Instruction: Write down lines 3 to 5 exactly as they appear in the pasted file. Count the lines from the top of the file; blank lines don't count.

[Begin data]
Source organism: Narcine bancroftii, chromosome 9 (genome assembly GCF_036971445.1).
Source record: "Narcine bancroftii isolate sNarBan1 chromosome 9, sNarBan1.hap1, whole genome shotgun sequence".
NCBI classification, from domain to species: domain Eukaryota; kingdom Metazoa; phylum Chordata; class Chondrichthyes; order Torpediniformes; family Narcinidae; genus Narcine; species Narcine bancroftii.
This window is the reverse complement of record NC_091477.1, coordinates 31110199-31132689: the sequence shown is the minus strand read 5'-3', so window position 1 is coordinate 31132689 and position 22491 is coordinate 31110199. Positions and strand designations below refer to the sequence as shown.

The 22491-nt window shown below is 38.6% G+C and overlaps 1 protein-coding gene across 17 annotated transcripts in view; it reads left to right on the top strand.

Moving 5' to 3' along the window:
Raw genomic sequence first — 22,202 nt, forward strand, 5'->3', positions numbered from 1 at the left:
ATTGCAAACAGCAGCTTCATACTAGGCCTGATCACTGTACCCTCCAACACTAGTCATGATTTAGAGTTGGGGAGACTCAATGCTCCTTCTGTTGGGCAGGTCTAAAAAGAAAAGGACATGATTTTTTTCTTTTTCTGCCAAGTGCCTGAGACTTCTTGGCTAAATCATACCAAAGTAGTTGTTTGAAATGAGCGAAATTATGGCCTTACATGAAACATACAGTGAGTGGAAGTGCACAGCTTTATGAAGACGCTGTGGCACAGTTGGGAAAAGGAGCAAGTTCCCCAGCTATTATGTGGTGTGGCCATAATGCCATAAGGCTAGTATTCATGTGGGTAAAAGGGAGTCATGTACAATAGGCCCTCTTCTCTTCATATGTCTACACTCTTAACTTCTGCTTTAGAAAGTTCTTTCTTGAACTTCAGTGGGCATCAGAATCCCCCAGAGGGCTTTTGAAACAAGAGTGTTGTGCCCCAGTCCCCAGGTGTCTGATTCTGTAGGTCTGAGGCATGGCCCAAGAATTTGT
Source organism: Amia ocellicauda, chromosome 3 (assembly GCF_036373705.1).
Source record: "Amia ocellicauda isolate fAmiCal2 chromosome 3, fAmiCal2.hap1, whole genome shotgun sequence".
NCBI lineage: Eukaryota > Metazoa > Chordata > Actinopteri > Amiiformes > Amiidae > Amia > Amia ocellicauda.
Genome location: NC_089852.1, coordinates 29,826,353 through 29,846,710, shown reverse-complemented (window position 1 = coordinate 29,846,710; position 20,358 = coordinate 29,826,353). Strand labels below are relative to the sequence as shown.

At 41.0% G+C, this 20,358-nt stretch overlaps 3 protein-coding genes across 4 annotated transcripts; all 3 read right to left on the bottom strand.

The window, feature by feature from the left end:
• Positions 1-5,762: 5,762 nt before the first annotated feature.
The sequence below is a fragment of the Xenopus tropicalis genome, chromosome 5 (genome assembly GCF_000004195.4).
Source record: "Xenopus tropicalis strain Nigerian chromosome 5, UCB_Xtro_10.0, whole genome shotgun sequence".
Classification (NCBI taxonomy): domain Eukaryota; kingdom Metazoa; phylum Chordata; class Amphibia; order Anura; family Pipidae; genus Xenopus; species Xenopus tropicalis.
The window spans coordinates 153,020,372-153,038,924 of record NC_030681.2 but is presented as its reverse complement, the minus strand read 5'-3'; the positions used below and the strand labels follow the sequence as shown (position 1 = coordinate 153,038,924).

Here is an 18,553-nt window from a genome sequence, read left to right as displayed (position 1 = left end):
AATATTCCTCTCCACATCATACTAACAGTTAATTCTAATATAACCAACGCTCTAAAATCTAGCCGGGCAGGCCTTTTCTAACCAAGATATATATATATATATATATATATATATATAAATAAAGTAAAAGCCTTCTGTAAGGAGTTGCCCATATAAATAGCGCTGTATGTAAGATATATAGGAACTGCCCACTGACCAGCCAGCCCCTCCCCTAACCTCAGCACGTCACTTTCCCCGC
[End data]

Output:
NCBI classification, from domain to species: domain Eukaryota; kingdom Metazoa; phylum Chordata; class Chondrichthyes; order Torpediniformes; family Narcinidae; genus Narcine; species Narcine bancroftii.
This window is the reverse complement of record NC_091477.1, coordinates 31110199-31132689: the sequence shown is the minus strand read 5'-3', so window position 1 is coordinate 31132689 and position 22491 is coordinate 31110199. Positions and strand designations below refer to the sequence as shown.

The 22491-nt window shown below is 38.6% G+C and overlaps 1 protein-coding gene across 17 annotated transcripts in view; it reads left to right on the top strand.